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10 Local Social Enterprises in the Fashion Industry Worth Supporting

The Philippine fashion industry can serve as a platform to help underprivileged communities.
10 Local Social Enterprises in the Fashion Industry Worth Supporting
IMAGE INSTAGRAM/zarahjuan, anthillfabric, rags2richesinc
The Philippine fashion industry can serve as a platform to help underprivileged communities.

There’s more to fashion than the glitz and glamour. For some businesses, typically referred to as social enterprises, the local fashion industry can serve as a platform to help underprivileged communities by training and recruiting them to become regular employees, and providing them with skills, opportunities, and a sustainable livelihood. Social enterprises focus on specific advocacies such as poverty eradication, rural development, education, and human rights, among others—projects for which their profits are often invested on.

Plenty of social enterprises reside in the Philippines, from food and agriculture to skincare products and retail, so there are always opportunities to make a purposeful purchase.

We’ve rounded up 10 social enterprises in the fashion industry for folks who want to engage in fashion for a cause. After all, wouldn’t you want a chance to make an impact in someone else’s life the next time you buy a nice pair of shoes?


1. Zarah Juan

Zarah Juan is an independent designer known for her artisanal bags and shoes. This widely-recognized entrepreneur started her business as a solo creator and eventually ventured into establishing a social enterprise that provides jobs for marginalized communities, partnering with local weavers, artisans, and suppliers.

Some of the communities that Zarah has managed to work with are the T’boli tribe from South Cotabato, the Bagobo Tagabawa from Davao, leather suppliers from Bulacan, and abaca vendors from Bicol. She takes pride in the fact that her brand fuses cultural awareness and social impact. Every item reflects the collective effort of the communities she collaborates with.

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Find Zarah Juan on Instagram.

2. Crystal Seas

Founded in Davao, Crystal Seas is a social enterprise that promotes Mindanao artistry through fashion accessories that incorporate locally-procured traditional materials from the region such as handwoven textiles, shells, and metalcraft.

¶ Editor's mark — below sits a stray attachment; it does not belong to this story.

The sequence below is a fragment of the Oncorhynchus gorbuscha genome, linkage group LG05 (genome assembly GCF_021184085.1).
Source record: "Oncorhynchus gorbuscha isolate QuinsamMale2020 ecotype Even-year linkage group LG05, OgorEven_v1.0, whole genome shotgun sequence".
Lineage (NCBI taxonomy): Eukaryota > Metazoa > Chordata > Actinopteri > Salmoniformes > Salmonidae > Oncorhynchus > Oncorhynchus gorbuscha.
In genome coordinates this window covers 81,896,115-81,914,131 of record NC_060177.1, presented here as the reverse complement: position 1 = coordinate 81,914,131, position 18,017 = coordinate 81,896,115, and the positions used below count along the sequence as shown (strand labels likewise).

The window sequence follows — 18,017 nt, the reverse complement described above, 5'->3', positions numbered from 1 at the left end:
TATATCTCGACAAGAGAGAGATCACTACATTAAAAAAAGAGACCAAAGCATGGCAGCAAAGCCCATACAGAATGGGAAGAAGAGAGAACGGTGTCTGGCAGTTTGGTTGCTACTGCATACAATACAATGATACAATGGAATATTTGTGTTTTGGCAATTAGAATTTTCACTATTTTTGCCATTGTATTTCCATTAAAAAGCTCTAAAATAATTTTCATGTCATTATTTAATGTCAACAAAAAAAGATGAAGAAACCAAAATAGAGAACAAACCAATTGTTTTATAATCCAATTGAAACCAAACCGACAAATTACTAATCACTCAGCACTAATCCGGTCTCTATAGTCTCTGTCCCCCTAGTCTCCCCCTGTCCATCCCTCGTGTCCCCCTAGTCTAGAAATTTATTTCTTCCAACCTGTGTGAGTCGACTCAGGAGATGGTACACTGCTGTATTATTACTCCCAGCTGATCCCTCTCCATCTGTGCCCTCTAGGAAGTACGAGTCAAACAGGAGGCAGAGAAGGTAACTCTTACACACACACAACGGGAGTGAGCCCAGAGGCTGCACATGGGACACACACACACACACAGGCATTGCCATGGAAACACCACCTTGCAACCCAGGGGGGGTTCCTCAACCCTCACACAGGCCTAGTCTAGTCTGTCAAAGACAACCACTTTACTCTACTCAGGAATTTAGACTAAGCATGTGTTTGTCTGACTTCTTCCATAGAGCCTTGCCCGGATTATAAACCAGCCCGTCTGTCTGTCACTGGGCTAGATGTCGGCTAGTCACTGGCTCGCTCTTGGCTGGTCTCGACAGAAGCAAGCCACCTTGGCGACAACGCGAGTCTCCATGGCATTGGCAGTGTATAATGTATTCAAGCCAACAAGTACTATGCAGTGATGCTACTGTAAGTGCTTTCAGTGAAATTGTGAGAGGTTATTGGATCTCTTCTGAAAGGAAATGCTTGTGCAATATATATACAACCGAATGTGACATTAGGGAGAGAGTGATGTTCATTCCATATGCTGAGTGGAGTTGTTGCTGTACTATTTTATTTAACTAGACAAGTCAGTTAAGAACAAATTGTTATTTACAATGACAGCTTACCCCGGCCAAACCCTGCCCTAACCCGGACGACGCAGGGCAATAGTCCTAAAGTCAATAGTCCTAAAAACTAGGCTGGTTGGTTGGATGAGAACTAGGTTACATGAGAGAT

Crystal Seas’ primary objective is to provide sustainable livelihood for persons with disabilities, out-of-school youth, ethnic tribes, and women while promoting the culture of Mindanao. “Our relationship with [our partner communities] is not transactional, but transformational,” founder Carmaela Braceros Alcantara told


Find Crystal Seas on Facebook.

3. Alima Community

This award-winning, artist-led enterprise based in Iloilo invests on “immersive collaborations through slow, enduring, and sustainable approaches and strategies.” Partnering with Ilonggo women artists, Alima Community currently has three brands under their belt, namely: Rofil, referring to jewelry made of wild vine and endemic seeds from Barotac Viejo; Kataw, accessories from beach trash and sea debris from San Joaquin; and Himbon, upcycled nostalgic totes from San Joaquin.


Alima also offers creative workshops and programs under The Nest Program, which is aimed at instilling the idea of “art for the self [as equal to] art for society” for attendees and trainees.

Find Alima Community on FacebookInstagram, or through their website.


The Alternative Nest and Trading/Training Hub for Indigenous and Ingenious Little Livelihood Seekers, or ANTHILL, is an internationally-acclaimed fabric gallery based in Cebu “with cultural tradition/identity and ethical fashion at the heart of its cause.”


Established in 2010, this enterprise has managed to partner with various suppliers and indigenous weaving communities from across the country. They have a wide array of products to choose from, from footwear and clothing to bags and accessories.

Find ANTHILL on Facebook, Instagram, or through their website.